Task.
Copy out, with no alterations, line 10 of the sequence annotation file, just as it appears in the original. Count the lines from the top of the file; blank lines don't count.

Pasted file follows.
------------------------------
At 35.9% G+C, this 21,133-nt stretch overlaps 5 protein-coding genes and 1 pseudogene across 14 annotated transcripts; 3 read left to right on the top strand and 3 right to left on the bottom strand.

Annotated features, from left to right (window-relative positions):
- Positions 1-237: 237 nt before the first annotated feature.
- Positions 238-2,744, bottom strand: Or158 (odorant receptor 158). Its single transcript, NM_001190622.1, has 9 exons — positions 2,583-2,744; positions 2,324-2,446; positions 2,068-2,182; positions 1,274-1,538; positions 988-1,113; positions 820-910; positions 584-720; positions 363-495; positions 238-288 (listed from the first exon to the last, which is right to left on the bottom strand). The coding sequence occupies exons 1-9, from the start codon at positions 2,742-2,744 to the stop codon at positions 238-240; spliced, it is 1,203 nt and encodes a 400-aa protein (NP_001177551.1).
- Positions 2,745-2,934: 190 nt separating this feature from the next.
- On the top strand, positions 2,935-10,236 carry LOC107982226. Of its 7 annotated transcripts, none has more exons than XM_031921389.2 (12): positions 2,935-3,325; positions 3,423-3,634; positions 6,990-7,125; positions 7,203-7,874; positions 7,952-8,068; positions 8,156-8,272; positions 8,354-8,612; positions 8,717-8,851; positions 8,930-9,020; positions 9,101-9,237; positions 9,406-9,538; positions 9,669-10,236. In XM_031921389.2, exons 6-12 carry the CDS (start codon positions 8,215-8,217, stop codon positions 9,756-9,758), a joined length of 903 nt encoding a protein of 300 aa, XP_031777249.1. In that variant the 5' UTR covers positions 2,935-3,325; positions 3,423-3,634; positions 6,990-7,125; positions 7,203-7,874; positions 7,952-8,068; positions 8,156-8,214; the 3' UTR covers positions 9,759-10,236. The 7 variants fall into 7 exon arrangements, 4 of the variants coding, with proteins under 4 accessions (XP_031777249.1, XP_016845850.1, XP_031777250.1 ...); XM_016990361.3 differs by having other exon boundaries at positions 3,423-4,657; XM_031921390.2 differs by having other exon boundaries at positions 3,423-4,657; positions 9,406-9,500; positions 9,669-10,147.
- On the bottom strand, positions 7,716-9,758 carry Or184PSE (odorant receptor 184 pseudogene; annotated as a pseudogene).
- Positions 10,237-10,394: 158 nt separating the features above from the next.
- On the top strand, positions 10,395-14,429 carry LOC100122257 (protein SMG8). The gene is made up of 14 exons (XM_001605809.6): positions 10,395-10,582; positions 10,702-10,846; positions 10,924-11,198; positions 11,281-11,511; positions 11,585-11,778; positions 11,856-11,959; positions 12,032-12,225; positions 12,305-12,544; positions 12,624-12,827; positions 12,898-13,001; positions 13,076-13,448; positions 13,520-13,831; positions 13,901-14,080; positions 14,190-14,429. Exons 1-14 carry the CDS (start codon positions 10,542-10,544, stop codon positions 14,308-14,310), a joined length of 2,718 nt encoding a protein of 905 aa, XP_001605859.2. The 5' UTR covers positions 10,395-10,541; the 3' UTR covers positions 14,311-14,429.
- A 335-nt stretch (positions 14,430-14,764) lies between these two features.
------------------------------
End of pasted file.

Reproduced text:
- A 335-nt stretch (positions 14,430-14,764) lies between these two features.